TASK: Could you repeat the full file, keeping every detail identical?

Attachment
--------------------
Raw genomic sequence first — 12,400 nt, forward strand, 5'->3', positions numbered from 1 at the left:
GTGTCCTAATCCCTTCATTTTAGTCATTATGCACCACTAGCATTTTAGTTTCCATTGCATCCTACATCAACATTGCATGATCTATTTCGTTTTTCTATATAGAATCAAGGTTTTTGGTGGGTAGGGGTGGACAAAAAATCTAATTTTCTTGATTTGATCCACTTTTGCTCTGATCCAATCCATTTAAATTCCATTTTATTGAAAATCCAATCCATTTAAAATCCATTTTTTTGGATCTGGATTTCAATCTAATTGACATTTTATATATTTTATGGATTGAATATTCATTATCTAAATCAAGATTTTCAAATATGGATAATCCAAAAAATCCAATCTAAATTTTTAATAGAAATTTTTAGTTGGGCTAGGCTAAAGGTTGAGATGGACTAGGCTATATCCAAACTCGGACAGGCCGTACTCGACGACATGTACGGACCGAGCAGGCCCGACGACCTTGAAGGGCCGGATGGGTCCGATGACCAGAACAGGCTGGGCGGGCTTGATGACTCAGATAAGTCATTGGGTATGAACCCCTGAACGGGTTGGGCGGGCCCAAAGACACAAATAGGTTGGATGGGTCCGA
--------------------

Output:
Raw genomic sequence first — 12,400 nt, forward strand, 5'->3', positions numbered from 1 at the left:
GTGTCCTAATCCCTTCATTTTAGTCATTATGCACCACTAGCATTTTAGTTTCCATTGCATCCTACATCAACATTGCATGATCTATTTCGTTTTTCTATATAGAATCAAGGTTTTTGGTGGGTAGGGGTGGACAAAAAATCTAATTTTCTTGATTTGATCCACTTTTGCTCTGATCCAATCCATTTAAATTCCATTTTATTGAAAATCCAATCCATTTAAAATCCATTTTTTTGGATCTGGATTTCAATCTAATTGACATTTTATATATTTTATGGATTGAATATTCATTATCTAAATCAAGATTTTCAAATATGGATAATCCAAAAAATCCAATCTAAATTTTTAATAGAAATTTTTAGTTGGGCTAGGCTAAAGGTTGAGATGGACTAGGCTATATCCAAACTCGGACAGGCCGTACTCGACGACATGTACGGACCGAGCAGGCCCGACGACCTTGAAGGGCCGGATGGGTCCGATGACCAGAACAGGCTGGGCGGGCTTGATGACTCAGATAAGTCATTGGGTATGAACCCCTGAACGGGTTGGGCGGGCCCAAAGACACAAATAGGTTGGATGGGTCCGA